Dr. Elizabeth Makowski: The unanswered questions with which I was left after finishing my book on cloister regulation of nuns (Canon Law and Cloistered Women) really led to all of my subsequent research projects. Exploring Pope Boniface VIII’s vaunted effort (the papal bull, Periculoso, 1298) to impose strict enclosure upon “all nuns of every order throughout Christendom,” made me curious about the ways religious women who were not technically nuns were treated by Church lawyers and pundits (A Pernicious Sort of Woman). Then I began to wonder how women who were nuns, and who actually tried to implement strict cloister rules, managed to stay financially solvent (English Nuns and the Law in the Middle Ages). I was drawn to the topic of apostate nuns since the rules for the recognition, return, and reintegration of apostate monks and nuns were established at just about the same time that Pope Boniface had attempted to, and at least partially succeeded in, making life for female regulars considerably different from that of their male counterparts. When I began to investigate, I found that scholars had not given very much attention to the topic of female apostasy and that convinced me to begin my own research.

Q: What major challenges did you face in doing this research?

Dr. Makowski: Work on this book was interrupted by a major family health crisis so it was a slow process. I reckon it was seven years in the making and because of the gap between beginning the research/writing, and submitting a draft to my editor at Boydell and Brewer, I had a very hard time crafting the manuscript into the best, most cohesive book it could be.  Integrating the suggestions for revision, given by the readers to whom the manuscript was sent, while remaining true to my initial vision for this book was indeed a challenge. Thanks to those capable and thorough reviewers, and the patience of my editor, well, you can judge for yourselves.

Q: What type of primary sources/archives did you consult?

Dr. Makowski: The most important primary sources used for this book fall into roughly three categories. First, canonical rules and regulations governing apostasy; legislative and doctrinal material that became the formal, normative law. Second, case material and other documents of practice that tell us something about the implementation of that law. Third, contemporary narratives about apostates that provide some insight into the lived experience of both apostate nuns and those charged with their return and reintegration to monastic life. While some of these original sources have been published—the defining books of the Corpus Iuris (the collection of medieval Church law) for instance— a great deal of other important prescriptive literature, such as consilia, (legal opinions written by academic canonists for use by court or client), and many episcopal registers, episcopal commissary and audience court records, Chancery wits, and proceedings in royal or papal courts have not. All sources, even published chronicles such as Iohannes Busch, Chronicon Windeshemense Und Liber De Reformatione Monasteriorum, are generally untranslated, and with the exception of excerpts from them that appeared in, and are quoted from, secondary scholarship, all translations and paraphrases are mine.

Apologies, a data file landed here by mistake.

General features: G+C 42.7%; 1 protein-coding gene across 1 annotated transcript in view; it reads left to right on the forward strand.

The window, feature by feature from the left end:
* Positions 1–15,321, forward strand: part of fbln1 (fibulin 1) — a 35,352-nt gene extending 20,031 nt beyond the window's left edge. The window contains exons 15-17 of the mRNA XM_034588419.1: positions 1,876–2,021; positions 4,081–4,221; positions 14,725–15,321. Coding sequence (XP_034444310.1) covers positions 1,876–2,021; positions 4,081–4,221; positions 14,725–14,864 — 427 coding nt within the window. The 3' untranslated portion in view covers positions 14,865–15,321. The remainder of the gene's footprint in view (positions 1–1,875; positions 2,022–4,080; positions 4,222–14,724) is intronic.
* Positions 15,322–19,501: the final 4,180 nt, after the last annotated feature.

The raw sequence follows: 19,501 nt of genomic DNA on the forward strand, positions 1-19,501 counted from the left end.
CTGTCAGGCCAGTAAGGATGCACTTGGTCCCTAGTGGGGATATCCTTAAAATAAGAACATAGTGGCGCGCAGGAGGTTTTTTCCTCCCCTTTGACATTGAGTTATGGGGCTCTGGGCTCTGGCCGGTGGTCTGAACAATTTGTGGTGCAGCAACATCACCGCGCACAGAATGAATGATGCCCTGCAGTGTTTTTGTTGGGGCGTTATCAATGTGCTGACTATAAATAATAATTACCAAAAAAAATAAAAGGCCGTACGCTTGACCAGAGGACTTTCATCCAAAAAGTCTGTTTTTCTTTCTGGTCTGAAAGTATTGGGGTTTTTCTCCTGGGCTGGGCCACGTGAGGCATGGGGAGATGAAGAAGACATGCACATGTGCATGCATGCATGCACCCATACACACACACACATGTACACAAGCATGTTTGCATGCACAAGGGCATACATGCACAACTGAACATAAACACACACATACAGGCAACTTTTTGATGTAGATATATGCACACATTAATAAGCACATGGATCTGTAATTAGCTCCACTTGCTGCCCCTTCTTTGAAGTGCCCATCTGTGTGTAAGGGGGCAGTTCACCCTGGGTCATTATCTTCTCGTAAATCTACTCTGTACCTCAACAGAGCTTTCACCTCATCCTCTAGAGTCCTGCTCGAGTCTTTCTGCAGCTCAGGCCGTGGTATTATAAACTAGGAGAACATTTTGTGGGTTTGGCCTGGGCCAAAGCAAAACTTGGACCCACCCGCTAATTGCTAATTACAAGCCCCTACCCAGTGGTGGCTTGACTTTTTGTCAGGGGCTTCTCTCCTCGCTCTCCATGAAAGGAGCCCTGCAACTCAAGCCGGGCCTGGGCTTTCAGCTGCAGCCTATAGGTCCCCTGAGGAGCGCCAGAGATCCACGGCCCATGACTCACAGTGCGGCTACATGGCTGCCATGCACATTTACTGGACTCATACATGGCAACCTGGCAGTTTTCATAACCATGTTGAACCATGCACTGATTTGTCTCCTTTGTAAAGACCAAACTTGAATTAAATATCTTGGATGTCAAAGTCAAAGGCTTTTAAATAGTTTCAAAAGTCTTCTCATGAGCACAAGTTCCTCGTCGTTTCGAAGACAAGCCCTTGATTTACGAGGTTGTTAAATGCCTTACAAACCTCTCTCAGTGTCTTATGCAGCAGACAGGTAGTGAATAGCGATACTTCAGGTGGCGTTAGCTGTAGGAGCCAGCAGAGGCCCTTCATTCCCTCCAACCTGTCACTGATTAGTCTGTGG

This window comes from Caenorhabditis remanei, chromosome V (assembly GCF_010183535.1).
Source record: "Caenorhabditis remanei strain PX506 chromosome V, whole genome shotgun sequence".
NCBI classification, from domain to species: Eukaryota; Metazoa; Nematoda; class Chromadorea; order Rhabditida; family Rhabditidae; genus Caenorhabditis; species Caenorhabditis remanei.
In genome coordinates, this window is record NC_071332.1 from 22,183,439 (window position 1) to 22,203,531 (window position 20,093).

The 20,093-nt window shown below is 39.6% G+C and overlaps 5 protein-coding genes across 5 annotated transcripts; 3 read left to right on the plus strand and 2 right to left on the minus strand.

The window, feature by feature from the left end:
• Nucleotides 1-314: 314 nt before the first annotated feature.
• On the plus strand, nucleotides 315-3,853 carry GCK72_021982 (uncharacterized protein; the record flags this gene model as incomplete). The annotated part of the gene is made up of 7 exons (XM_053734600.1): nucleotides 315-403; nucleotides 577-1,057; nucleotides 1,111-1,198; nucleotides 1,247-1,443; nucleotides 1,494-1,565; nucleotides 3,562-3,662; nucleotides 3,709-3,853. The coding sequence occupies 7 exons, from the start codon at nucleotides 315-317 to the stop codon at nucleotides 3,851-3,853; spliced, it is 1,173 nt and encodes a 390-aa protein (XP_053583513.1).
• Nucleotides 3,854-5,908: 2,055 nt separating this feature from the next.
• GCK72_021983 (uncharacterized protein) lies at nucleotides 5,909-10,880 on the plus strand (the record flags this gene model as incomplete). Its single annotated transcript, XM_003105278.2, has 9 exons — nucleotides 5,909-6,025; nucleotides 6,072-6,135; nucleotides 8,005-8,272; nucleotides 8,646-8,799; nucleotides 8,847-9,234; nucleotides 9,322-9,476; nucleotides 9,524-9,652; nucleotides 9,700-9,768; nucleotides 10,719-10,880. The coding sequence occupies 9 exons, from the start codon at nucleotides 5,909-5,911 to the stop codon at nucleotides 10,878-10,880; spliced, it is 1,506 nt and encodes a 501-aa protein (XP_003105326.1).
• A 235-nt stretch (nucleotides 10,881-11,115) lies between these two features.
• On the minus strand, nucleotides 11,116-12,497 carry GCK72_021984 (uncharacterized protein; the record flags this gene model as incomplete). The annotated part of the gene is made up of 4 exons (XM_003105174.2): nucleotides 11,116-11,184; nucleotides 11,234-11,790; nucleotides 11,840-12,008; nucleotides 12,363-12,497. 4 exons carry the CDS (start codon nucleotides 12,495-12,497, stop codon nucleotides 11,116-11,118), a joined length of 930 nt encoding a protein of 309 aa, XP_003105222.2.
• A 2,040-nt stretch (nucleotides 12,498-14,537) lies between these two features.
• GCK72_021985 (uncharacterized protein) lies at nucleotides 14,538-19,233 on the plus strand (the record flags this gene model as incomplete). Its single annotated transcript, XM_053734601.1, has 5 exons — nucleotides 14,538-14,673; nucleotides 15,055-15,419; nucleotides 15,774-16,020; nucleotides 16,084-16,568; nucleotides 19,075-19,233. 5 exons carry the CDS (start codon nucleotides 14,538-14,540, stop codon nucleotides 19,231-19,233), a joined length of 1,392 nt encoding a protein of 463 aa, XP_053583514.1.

Q: What was something surprising that you found in your research?

Dr. Makowski: Oh, there were so many surprises! For example, many nuns who left their convents later actually sought to return to the vowed life, although the circumstances of an apostate’s secular existence were real considerations in decision-making; motherhood in particular often tipped the balance.  Lucrezia Butti had attempted to recommit herself to religious life after the birth of her son, but left again, for good, soon after.  Battistina, professed nun who had fled her convent of Poor Clares to live for years with, and have children by, a Milanese layman, begged the Sacred Penitentiary for absolution and the opportunity to return to religion only after her children were grown; and it was not until after the death of her son that Sophie of Brunswick reconsidered her resolve to remain in the world.

I was also struck by the variety of reasons for, and means by which, these disaffected nuns became apostates. The prospect of inheriting great wealth by renouncing one’s religious status was a compelling lure for some, but romantic love, lust, or a combination of both, motivated far more professed nuns to become apostates. Some apostates were reluctant renegades set adrift by war and disaster, lapses in judgment, or religious reforms that consigned them to a life much more rigorous than they had ever promised to live. Some broke with the vowed life suddenly, others strayed from it by degrees.

And then there were the legal ambiguities that could trip up an unwary researcher! Relatively lax regulations regarding the admission of male clergy and laymen into cloister confines could result in what was technically referred to as raptus, ravishment, an ambiguous term which was used by scribes and lawmakers to mean both rape (sexual assault) and abduction, forced or consensual.  In the thirteenth and fourteenth centuries, it became part of the formula to initiate a case in civil and criminal courts, but it might just as easily have denoted a nun’s voluntary abandonment of her vows as sexual violence and forceful seizure. Even if an escape plan was hatched by someone other than the apostate herself, collusion can seldom be entirely excluded from the equation.